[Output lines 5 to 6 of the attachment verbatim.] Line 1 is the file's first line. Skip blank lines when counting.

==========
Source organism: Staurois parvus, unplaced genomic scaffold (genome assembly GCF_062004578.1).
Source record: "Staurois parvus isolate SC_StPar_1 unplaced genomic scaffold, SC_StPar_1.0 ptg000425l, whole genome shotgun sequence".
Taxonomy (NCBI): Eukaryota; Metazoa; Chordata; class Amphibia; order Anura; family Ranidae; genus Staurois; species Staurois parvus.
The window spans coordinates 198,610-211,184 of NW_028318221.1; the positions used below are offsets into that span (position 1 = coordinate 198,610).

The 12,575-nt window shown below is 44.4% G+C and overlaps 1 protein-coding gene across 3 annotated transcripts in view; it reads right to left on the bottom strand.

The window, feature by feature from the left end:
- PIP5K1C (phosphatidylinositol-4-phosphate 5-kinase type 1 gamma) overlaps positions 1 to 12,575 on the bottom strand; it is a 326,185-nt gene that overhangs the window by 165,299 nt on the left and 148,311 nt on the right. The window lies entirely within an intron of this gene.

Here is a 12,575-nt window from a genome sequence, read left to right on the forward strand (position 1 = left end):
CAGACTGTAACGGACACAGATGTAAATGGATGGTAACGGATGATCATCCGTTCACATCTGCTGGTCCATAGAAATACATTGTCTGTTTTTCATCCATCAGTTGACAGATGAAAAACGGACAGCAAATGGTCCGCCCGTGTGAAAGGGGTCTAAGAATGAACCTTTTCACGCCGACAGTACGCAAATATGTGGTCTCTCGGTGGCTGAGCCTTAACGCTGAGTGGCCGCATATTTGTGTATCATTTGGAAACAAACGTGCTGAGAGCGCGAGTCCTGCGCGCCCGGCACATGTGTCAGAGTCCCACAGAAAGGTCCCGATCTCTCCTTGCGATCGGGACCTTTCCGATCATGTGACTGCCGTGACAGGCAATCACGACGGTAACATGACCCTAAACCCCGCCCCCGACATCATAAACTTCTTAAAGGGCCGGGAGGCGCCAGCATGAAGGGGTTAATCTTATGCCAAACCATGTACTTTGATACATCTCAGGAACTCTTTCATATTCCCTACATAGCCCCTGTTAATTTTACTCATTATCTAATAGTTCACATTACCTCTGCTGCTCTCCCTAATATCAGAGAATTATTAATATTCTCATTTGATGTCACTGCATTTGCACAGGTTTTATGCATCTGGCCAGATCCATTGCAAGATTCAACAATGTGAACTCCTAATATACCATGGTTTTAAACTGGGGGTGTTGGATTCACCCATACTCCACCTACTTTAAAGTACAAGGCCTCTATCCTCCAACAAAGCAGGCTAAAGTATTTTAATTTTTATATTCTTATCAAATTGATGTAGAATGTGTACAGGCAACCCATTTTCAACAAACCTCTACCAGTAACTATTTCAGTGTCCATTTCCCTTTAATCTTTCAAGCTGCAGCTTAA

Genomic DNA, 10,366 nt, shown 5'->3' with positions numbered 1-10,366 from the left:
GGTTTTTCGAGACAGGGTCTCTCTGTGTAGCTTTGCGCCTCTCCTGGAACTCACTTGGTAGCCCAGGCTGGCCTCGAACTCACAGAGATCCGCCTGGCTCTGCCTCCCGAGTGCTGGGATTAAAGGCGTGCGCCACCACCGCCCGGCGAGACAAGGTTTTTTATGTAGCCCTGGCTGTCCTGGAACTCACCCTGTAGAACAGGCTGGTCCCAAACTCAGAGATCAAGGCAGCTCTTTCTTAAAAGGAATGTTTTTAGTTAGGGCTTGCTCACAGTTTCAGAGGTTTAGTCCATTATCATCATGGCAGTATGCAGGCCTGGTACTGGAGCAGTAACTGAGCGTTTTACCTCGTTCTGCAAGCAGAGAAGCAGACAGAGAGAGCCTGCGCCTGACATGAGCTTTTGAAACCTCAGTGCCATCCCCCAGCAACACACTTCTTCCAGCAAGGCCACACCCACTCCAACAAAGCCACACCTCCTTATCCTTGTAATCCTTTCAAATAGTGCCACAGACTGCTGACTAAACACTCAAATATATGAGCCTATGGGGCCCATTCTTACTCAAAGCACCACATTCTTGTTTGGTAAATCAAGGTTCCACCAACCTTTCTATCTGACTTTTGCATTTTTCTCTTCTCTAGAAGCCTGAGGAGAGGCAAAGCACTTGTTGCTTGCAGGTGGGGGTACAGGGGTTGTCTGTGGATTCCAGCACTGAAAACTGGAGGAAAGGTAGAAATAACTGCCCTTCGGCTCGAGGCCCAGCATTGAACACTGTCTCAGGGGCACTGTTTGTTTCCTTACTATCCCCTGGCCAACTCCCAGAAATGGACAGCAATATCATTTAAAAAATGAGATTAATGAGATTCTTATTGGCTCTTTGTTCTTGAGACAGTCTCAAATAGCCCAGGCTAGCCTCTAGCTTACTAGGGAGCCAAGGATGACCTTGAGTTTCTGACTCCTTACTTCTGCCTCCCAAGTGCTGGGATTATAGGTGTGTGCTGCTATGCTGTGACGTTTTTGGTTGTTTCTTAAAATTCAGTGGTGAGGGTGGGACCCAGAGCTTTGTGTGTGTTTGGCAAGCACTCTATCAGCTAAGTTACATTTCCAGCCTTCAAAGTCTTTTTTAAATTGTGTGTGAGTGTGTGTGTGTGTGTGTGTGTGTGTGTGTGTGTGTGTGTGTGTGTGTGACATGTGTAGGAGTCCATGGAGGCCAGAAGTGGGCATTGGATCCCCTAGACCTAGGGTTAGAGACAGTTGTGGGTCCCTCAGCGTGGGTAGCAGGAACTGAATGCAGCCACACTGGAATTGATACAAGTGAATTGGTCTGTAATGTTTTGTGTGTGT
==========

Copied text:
The 12,575-nt window shown below is 44.4% G+C and overlaps 1 protein-coding gene across 3 annotated transcripts in view; it reads right to left on the bottom strand.

The window, feature by feature from the left end: